One of the principal functions of derivatives markets is to facilitate hedging and risk management activities by trading contracts the prices and payoffs of which are contingent on the price path of the underlying asset. Options markets, in particular, provide a low-capital way for firms to manage their risk exposure, while options’ payoff functions also allow for a higher level of flexibility compared to forward or futures contracts. However, although in theory options constitute ideal hedging instruments, their actual efficiency in risk management or speculative investment strategies will ultimately depend on the efficiency of the market in which they are traded. The increased and continuously changing risks that firms are exposed to post-2008 have highlighted the importance of efficient options markets in dynamic short-term hedging portfolios. The motivation for this study stems from this growing importance of options markets with respect to managing risk exposure and gauging markets’ expectations in a turbulent economic environment. In addition, the extent to which the financial crisis of 2008 has affected Greece in particular suggests that the task of multinational firms hedging exposure to investments in the Greek market constitutes an even greater challenge still. This study examines the efficiency of the Athens Derivatives Exchange (ADEX) in Greece. We focus on one of the main definitions of market efficiency, namely that option prices reflect ‘true’ asset values which do not offer returns that deviate from those justified by their risk exposure. To this end, we examine the returns of individual options as well as those of option strategies which are, under model assumptions, risk-immune. Throughout our analysis, the emphasis is on detecting potential violations of basic option pricing theory which, if present, would allow for arbitrage in ADEX and, more importantly, limit the ability of multinational and domestic investors to hedge their exposure to investments in Greece. The significant enlargement of the European Union during the past decade, and the substantial amounts of Foreign Direct Investment towards its developing members, have generated an increasing interest in emerging European markets. The literature so far has mainly focused on the role of emerging equity markets in international portfolio allocation and the potential benefits of diversification (see for instance Syriopoulos, 2004, Syriopoulos, 2011 and Voronkova, 2004), and to a lesser extent on the hedging effectiveness of futures markets (e.g. Kenourgios, 2005 and Lafuente and Novales, 2003). However, the efficiency of emerging options markets and their use in international portfolio hedging strategies has received little attention. The effectiveness of options as hedging instruments directly depends on the extent to which option prices conform to a set of theoretical properties. Coval and Shumway (2001) demonstrate that, under a set of realistic assumptions, option returns must be increasing in strike price, while calls should earn a return in excess of that of the underlying asset and put returns should be below the risk-free rate. Although Coval and Shumway (2001) document that options written on the S&P 500 index are indeed consistent with the above theoretical predictions, Ni (2009) and Driessen and Maenhout (2006) find that these properties are not supported for options written on S&P 500 individual stocks and calls written on the FTSE 100 index, respectively. Furthermore, Bakshi et al. (2000) report several violations with respect to the theoretical prediction of calls (puts) moving in the same (opposite) direction as the underlying asset in the case of S&P 500 options. In addition, since options are risky assets, standard capital asset pricing theory predicts that they should earn a risk-premium related to their systematic risk. However, empirical evidence on the ability of the Capital Asset Pricing Model (CAPM) and the Black and Scholes (1973) option pricing model to explain options’ risk-premia has been less than conclusive. For instance, Coval and Shumway (2001) suggest that option returns do not appear to vary linearly with their respective market betas, indicating that omitted factors are potentially priced, a finding that is disputed by Broadie et al. (2009) for a sample of deep out-of-the-money (OTM) S&P 500 puts. Furthermore, Jones (2006) reports that idiosyncratic variance alone cannot fully explain short-term put returns, suggesting that a multi-factor model is necessary to understand risk-premia associated with options, while Broadie et al. (2009) find that at-the-money (ATM) put and straddle returns appear to be consistent with jump models. The effectiveness of options markets in risk management activities can be further evaluated by examining the returns of option portfolios that are constructed to be theoretically immune to risk. For instance, Liu (2007) examines hedging effectiveness in the UK and finds that the hypothesis of risk-immune option portfolios (delta and delta–vega neutral straddles) earning the risk-free rate is supported for ATM and in-the-money (ITM) portfolios, but OTM straddles on the FTSE 100 appear to earn significantly negative returns, potentially as a result of delta and vega neutrality not being maintained throughout the straddles’ holding period. We adopt a similar methodology as part of our efficiency tests, although our analysis is closer to Norden (2001) who examines the hedging performance of delta and delta–vega neutral strategies for an emerging options market, namely Sweden, and documents the presence of significant violations which ‘… make hedging a rather risky business’. Finally, Santa-Clara and Saretto (2009) show that, although mispricing in options markets would theoretically allow for arbitrage opportunities and decrease the appeal of options as hedging instruments, transaction costs and margin requirements tend to minimize or even eliminate arbitrage profits. Following this line of thought, and given its relatively low volume and high transaction costs, the Greek options market would be expected to be characterized by more pronounced mispricing due to ADEX's wider no-arbitrage bands. Andreou and Pierides (2004), in particular, examine put-call parity and box spread violations during ADEX's first two years of operations and document that, with the exception of the first few months, typical market participants would not be able to profit from arbitrage opportunities in the Greek options market after accounting for transaction costs. The first contribution of this study is to expand the empirical literature on the efficiency of options markets, with a special focus on emerging options exchanges. Related studies have traditionally focused on developed options markets, such as the US and UK, and have largely overlooked their emerging counterparts. However, an analysis of the efficiency of emerging options markets has significant implications for multinational firms’ risk management practice and international asset allocation. The second contribution to the literature refers to a direct examination of the effect of the current crisis on the efficiency of options markets. In contrast to previous papers that have examined relatively homogeneous sample periods, we evaluate options market efficiency before and during the crisis in order to determine the effectiveness of hedging strategies when they are needed the most, i.e. when markets depreciate and volatility increases. The final contribution of this study is the focus on options market efficiency and hedging effectiveness for Greece in particular, which is the country perhaps most heavily afflicted by the current economic downturn. The high volume of investments in Greece during the decade preceding the financial crisis of 2008 highlights the importance of multinational firms’ ability to hedge their exposure to rapidly depreciating investments in the Greek market. Our dataset consists of options contracts written on the Greek large capitalization index FTSE/ASE-20 for the period 2004 to 2011. The daily returns of naked calls and puts are examined and contrasted to the predictions of standard option pricing theory. Market efficiency is further evaluated by performing CAPM regressions on individual option returns, and by testing whether theoretically risk-free option strategies (delta and delta–vega neutral straddles) earn the risk-free rate. In order to detect the effect of the economic crisis on the efficiency of ADEX, we report the results of the above methodology for the entire sample, as well as for pre-crisis (2004–2007) and post-crisis (2008–2011) sub-samples separately. Our results indicate that the economic crisis has had an impact on the hedging effectiveness of ADEX, although the exchange has maintained some level of efficiency. First, the returns of individual options pre-crisis appear to be largely consistent with option pricing theory, with call returns exceeding that of the underlying, put returns being below the risk-free rate, and both call and put returns increasing in strike price. However, the rapid depreciation of the underlying Greek market post-2008 has resulted in a more pronounced deviation of observed option returns from theoretical predictions. Furthermore, the validity of an extended version of the CAPM is not supported for FTSE/ASE-20 options, both before and during the crisis, with puts and calls earning statistically significant risk-adjusted returns before and after 2008, respectively. Although the analysis of individual option returns suggests a certain level of mispricing in the Greek options market, which is significantly more pronounced during the economic crisis, the returns of option strategies provide some support for the hypothesis of ADEX's hedging effectiveness. More specifically, delta neutral and delta–vega neutral straddles are found to earn returns that are indistinguishable from the risk-free rate both before and after 2008, in line with theoretical predictions. However, the crisis has resulted in a significant loss of liquidity in ADEX (roughly 50% in terms of traded contracts), casting doubts over the hedging effectiveness of the Greek options market. The remaining of the paper is organized as follows. Section 2 describes the data used in the empirical analysis and gives an overview of the Greek large capitalization index and ADEX's liquidity. Section 3 discusses the theoretical framework and the hypotheses of interest. Section 4 presents the empirical results with respect to option returns and market efficiency. Finally, Section 5 concludes.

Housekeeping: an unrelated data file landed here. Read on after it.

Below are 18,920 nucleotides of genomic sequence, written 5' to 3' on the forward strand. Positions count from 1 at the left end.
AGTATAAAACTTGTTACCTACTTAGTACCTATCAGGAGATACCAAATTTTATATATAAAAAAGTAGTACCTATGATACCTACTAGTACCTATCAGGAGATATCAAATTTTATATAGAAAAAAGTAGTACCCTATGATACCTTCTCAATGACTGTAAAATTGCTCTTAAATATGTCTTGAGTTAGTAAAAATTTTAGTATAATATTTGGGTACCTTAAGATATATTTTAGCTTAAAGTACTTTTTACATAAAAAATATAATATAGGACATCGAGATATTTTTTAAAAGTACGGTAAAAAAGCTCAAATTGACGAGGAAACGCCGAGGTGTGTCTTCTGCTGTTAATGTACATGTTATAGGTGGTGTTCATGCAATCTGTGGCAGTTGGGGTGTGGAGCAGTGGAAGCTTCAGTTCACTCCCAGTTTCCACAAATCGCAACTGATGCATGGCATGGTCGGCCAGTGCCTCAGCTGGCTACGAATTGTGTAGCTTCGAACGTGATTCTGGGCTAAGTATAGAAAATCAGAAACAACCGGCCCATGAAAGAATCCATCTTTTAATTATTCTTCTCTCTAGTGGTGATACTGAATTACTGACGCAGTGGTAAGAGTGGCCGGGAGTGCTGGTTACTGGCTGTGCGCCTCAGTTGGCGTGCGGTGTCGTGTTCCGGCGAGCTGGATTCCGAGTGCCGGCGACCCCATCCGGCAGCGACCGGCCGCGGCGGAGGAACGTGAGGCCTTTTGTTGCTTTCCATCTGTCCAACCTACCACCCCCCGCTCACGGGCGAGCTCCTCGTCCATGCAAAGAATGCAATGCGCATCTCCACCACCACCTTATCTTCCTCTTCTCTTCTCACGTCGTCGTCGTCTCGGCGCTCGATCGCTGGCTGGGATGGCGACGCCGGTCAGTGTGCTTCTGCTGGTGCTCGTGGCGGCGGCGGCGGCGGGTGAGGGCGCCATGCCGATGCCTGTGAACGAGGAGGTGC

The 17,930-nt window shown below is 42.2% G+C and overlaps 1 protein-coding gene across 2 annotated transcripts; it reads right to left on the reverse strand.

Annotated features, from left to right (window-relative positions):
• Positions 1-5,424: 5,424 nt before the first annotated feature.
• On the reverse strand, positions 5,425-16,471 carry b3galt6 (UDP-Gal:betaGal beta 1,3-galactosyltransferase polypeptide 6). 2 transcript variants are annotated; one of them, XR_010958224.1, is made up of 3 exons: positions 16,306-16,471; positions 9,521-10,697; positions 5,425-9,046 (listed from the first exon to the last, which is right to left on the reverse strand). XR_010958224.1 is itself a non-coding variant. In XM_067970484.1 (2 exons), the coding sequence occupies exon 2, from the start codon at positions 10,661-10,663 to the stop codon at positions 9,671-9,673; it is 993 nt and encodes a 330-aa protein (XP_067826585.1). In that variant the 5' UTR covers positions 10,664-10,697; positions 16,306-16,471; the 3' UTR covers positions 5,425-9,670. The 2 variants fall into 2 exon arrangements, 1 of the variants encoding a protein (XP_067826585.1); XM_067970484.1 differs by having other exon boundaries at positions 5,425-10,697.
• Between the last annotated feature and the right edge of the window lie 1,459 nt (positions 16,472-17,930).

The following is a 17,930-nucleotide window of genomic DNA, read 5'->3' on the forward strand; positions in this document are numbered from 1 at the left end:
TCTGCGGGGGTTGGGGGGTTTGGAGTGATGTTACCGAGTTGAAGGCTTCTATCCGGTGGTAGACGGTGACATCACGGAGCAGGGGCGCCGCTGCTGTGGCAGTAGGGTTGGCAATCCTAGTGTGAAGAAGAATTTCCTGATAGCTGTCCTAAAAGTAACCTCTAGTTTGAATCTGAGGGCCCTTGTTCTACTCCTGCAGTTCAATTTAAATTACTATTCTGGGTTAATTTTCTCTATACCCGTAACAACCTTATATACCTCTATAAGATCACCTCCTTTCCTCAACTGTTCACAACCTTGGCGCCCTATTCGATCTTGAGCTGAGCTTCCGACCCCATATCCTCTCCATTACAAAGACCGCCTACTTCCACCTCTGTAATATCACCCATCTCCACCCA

نتیجه گیری انگلیسی
The market efficiency hypothesis  and  states that asset prices adjust to fully reflect all available information and so show martingale behaviour. Although the formulation of this hypothesis refers to a rapid and unbiased price adjustment process, in practice, prices tend not to adjust to new information instantly but after a certain amount of time. During this time investors take actions to exploit temporary profit opportunities arising from new information, ultimately pushing prices towards efficiency. The time the market takes to adjust prices to market efficiency is an important dimension of the market efficiency hypothesis , with notable practical implications for trading and risk management. The adjustment of asset prices to information has been widely studied at the theoretical and empirical level. Theoretical models have been developed by Grossman , Grossman and Stiglitz  and Cornell and Roll , in which the incorporation of stock price information depends on the cost of information production. For a rational expectation framework, Brown and Jennings  and Grundy and McNichols  show how prices adjust in a sequence of trades to fully reveal all relevant information. For a model populated by Bayesian traders, Chakrabarti and Roll  found, in a simulation study, that the market usually converged more rapidly to an equilibrium price when arbitrageurs reacted to one another. Behavioural finance models have been developed by Barberis et al. , Daniel et al.  and Hong and Lee  to provide explanations for empirically documented under- and over-reactions of stock prices to news. Empirically, several studies have examined market efficiency in terms of the speed with which prices react to new information arising from any specific event e.g.,  or in a more general setting with no specific event identified e.g., . Early tests of weak-form market efficiency employed the linear autocorrelation test and the Lo and Mackinlay variance ratio test  for daily, weekly and monthly stock returns. However, those tests assume linearity e.g., ,  and , so they only check for serial uncorrelatedness rather than for the martingale property of asset returns. There is no reason to suppose that stock prices are intrinsically linear. Human error in reasoning or information processing (e.g., information bias or overconfidence) may explain information imperfections in financial markets  that may give rise to price nonlinearity. Nonlinearity may also arise from price fads, rational speculative bubbles  or the assumption that prices are the result of complex interactions between informed and uninformed traders in the market place. Nonlinearity in stock returns is crucial for forecasting see, e.g.,  and  and for determining the speed of convergence to market efficiency since zero autocorrelation does not imply the martingale property of asset returns. Statistical tests developed by Hurst , Brock et al.  and Peng et al.  are considered superior to the linear autocorrelation tests as they are able to detect the presence of short- and long-term dependence. Based on those tests, we propose a different approach to the problem of measuring the adjustment time of security prices towards weak-form market efficiency. This approach is based on employing detrended fluctuation analysis (DFA)  for different intraday time scales in order to identify the time horizon necessary for prices to adjust to a fractional Brownian motion (fBm) with a Hurst exponent of 0.5. The chief advantages of the DFA methodology compared with traditional methods (e.g., Hurst analysis, rescaled range statistic, root mean square, time-varying long-range dependence) are that (a) it allows self-similarity to be detected in nonstationary time series and so allows, in turn, log price to be analysed, and (b) it avoids the spurious detection of apparent long-range correlation by excluding the intrinsic trend of the financial time series. DFA has been used for dynamic analysis, among others, of heart rate variability , human electroencephalographic fluctuations  and economic and financial series , , , , ,  and . In particular, DFA has been recently employed to study market efficiency , , ,  and , even though all the existing empirical studies using DFA have analysed the efficiency at specific time scales without analysing the time the market takes to achieve weak-form efficiency. This is the focus of our study. The remainder of the article is organized as follows. Section 2 provides a brief theoretical review and describes the DFA methodology for estimating the Hurst parameter to quantify the speed of adjustment of prices to a random walk; Section 3 describes our data; Section 4 reports our empirical results; and, finally, Section 5 concludes the article.